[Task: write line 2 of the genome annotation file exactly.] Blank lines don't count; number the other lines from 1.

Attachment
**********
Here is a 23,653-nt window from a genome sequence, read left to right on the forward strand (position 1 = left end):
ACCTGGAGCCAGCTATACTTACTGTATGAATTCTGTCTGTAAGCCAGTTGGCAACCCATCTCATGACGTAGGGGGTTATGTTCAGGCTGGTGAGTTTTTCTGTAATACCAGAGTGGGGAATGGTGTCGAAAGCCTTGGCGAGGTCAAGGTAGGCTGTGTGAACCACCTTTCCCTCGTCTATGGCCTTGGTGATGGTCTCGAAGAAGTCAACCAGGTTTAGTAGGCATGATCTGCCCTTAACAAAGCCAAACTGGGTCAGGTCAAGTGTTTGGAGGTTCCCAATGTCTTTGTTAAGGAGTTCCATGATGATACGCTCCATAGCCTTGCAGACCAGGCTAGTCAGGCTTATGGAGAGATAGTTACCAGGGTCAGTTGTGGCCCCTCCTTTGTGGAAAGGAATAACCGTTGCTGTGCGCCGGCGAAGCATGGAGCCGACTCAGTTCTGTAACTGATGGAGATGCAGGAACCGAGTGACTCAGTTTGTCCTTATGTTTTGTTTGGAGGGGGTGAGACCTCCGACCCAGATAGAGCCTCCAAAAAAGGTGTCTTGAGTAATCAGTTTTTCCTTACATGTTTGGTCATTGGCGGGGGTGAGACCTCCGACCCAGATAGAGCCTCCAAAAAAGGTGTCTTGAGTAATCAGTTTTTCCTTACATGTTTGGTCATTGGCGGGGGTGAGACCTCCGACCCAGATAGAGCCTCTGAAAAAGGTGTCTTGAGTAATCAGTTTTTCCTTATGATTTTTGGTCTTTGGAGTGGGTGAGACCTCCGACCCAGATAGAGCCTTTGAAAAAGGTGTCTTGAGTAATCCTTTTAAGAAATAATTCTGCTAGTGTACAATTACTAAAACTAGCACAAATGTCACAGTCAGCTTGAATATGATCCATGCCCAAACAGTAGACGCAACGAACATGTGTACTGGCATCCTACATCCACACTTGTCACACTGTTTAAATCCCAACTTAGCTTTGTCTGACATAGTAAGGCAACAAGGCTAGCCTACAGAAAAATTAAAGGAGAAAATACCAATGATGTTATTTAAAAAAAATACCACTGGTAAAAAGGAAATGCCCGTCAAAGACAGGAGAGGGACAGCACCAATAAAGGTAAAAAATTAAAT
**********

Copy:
ACCTGGAGCCAGCTATACTTACTGTATGAATTCTGTCTGTAAGCCAGTTGGCAACCCATCTCATGACGTAGGGGGTTATGTTCAGGCTGGTGAGTTTTTCTGTAATACCAGAGTGGGGAATGGTGTCGAAAGCCTTGGCGAGGTCAAGGTAGGCTGTGTGAACCACCTTTCCCTCGTCTATGGCCTTGGTGATGGTCTCGAAGAAGTCAACCAGGTTTAGTAGGCATGATCTGCCCTTAACAAAGCCAAACTGGGTCAGGTCAAGTGTTTGGAGGTTCCCAATGTCTTTGTTAAGGAGTTCCATGATGATACGCTCCATAGCCTTGCAGACCAGGCTAGTCAGGCTTATGGAGAGATAGTTACCAGGGTCAGTTGTGGCCCCTCCTTTGTGGAAAGGAATAACCGTTGCTGTGCGCCGGCGAAGCATGGAGCCGACTCAGTTCTGTAACTGATGGAGATGCAGGAACCGAGTGACTCAGTTTGTCCTTATGTTTTGTTTGGAGGGGGTGAGACCTCCGACCCAGATAGAGCCTCCAAAAAAGGTGTCTTGAGTAATCAGTTTTTCCTTACATGTTTGGTCATTGGCGGGGGTGAGACCTCCGACCCAGATAGAGCCTCCAAAAAAGGTGTCTTGAGTAATCAGTTTTTCCTTACATGTTTGGTCATTGGCGGGGGTGAGACCTCCGACCCAGATAGAGCCTCTGAAAAAGGTGTCTTGAGTAATCAGTTTTTCCTTATGATTTTTGGTCTTTGGAGTGGGTGAGACCTCCGACCCAGATAGAGCCTTTGAAAAAGGTGTCTTGAGTAATCCTTTTAAGAAATAATTCTGCTAGTGTACAATTACTAAAACTAGCACAAATGTCACAGTCAGCTTGAATATGATCCATGCCCAAACAGTAGACGCAACGAACATGTGTACTGGCATCCTACATCCACACTTGTCACACTGTTTAAATCCCAACTTAGCTTTGTCTGACATAGTAAGGCAACAAGGCTAGCCTACAGAAAAATTAAAGGAGAAAATACCAATGATGTTATTTAAAAAAAATACCACTGGTAAAAAGGAAATGCCCGTCAAAGACAGGAGAGGGACAGCACCAATAAAGGTAAAAAATTAAAT